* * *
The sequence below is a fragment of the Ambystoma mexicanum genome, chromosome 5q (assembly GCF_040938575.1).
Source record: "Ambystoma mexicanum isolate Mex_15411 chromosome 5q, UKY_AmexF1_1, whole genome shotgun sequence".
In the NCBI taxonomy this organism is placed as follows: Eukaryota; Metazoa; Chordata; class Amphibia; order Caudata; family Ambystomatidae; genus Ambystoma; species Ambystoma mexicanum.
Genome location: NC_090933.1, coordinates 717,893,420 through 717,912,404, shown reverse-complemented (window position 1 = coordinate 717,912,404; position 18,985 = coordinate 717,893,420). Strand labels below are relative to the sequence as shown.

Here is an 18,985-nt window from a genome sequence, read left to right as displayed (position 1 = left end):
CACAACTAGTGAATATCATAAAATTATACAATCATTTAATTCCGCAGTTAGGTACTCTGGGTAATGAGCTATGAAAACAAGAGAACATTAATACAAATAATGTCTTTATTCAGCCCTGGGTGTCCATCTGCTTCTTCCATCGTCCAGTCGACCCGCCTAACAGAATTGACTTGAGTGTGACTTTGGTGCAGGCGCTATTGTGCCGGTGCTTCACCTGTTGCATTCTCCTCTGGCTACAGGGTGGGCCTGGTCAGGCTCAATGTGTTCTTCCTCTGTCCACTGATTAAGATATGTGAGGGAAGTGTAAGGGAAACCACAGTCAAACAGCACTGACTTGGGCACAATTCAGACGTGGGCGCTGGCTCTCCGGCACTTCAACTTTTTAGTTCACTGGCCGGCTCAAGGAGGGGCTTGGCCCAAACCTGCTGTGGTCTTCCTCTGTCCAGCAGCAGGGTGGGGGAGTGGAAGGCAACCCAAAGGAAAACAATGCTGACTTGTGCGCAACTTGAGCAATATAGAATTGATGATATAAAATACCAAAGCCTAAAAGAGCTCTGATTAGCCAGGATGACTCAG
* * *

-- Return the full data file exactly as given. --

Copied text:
The sequence below is a fragment of the Ambystoma mexicanum genome, chromosome 5q (assembly GCF_040938575.1).
Source record: "Ambystoma mexicanum isolate Mex_15411 chromosome 5q, UKY_AmexF1_1, whole genome shotgun sequence".
In the NCBI taxonomy this organism is placed as follows: Eukaryota; Metazoa; Chordata; class Amphibia; order Caudata; family Ambystomatidae; genus Ambystoma; species Ambystoma mexicanum.
Genome location: NC_090933.1, coordinates 717,893,420 through 717,912,404, shown reverse-complemented (window position 1 = coordinate 717,912,404; position 18,985 = coordinate 717,893,420). Strand labels below are relative to the sequence as shown.

Here is an 18,985-nt window from a genome sequence, read left to right as displayed (position 1 = left end):
CACAACTAGTGAATATCATAAAATTATACAATCATTTAATTCCGCAGTTAGGTACTCTGGGTAATGAGCTATGAAAACAAGAGAACATTAATACAAATAATGTCTTTATTCAGCCCTGGGTGTCCATCTGCTTCTTCCATCGTCCAGTCGACCCGCCTAACAGAATTGACTTGAGTGTGACTTTGGTGCAGGCGCTATTGTGCCGGTGCTTCACCTGTTGCATTCTCCTCTGGCTACAGGGTGGGCCTGGTCAGGCTCAATGTGTTCTTCCTCTGTCCACTGATTAAGATATGTGAGGGAAGTGTAAGGGAAACCACAGTCAAACAGCACTGACTTGGGCACAATTCAGACGTGGGCGCTGGCTCTCCGGCACTTCAACTTTTTAGTTCACTGGCCGGCTCAAGGAGGGGCTTGGCCCAAACCTGCTGTGGTCTTCCTCTGTCCAGCAGCAGGGTGGGGGAGTGGAAGGCAACCCAAAGGAAAACAATGCTGACTTGTGCGCAACTTGAGCAATATAGAATTGATGATATAAAATACCAAAGCCTAAAAGAGCTCTGATTAGCCAGGATGACTCAG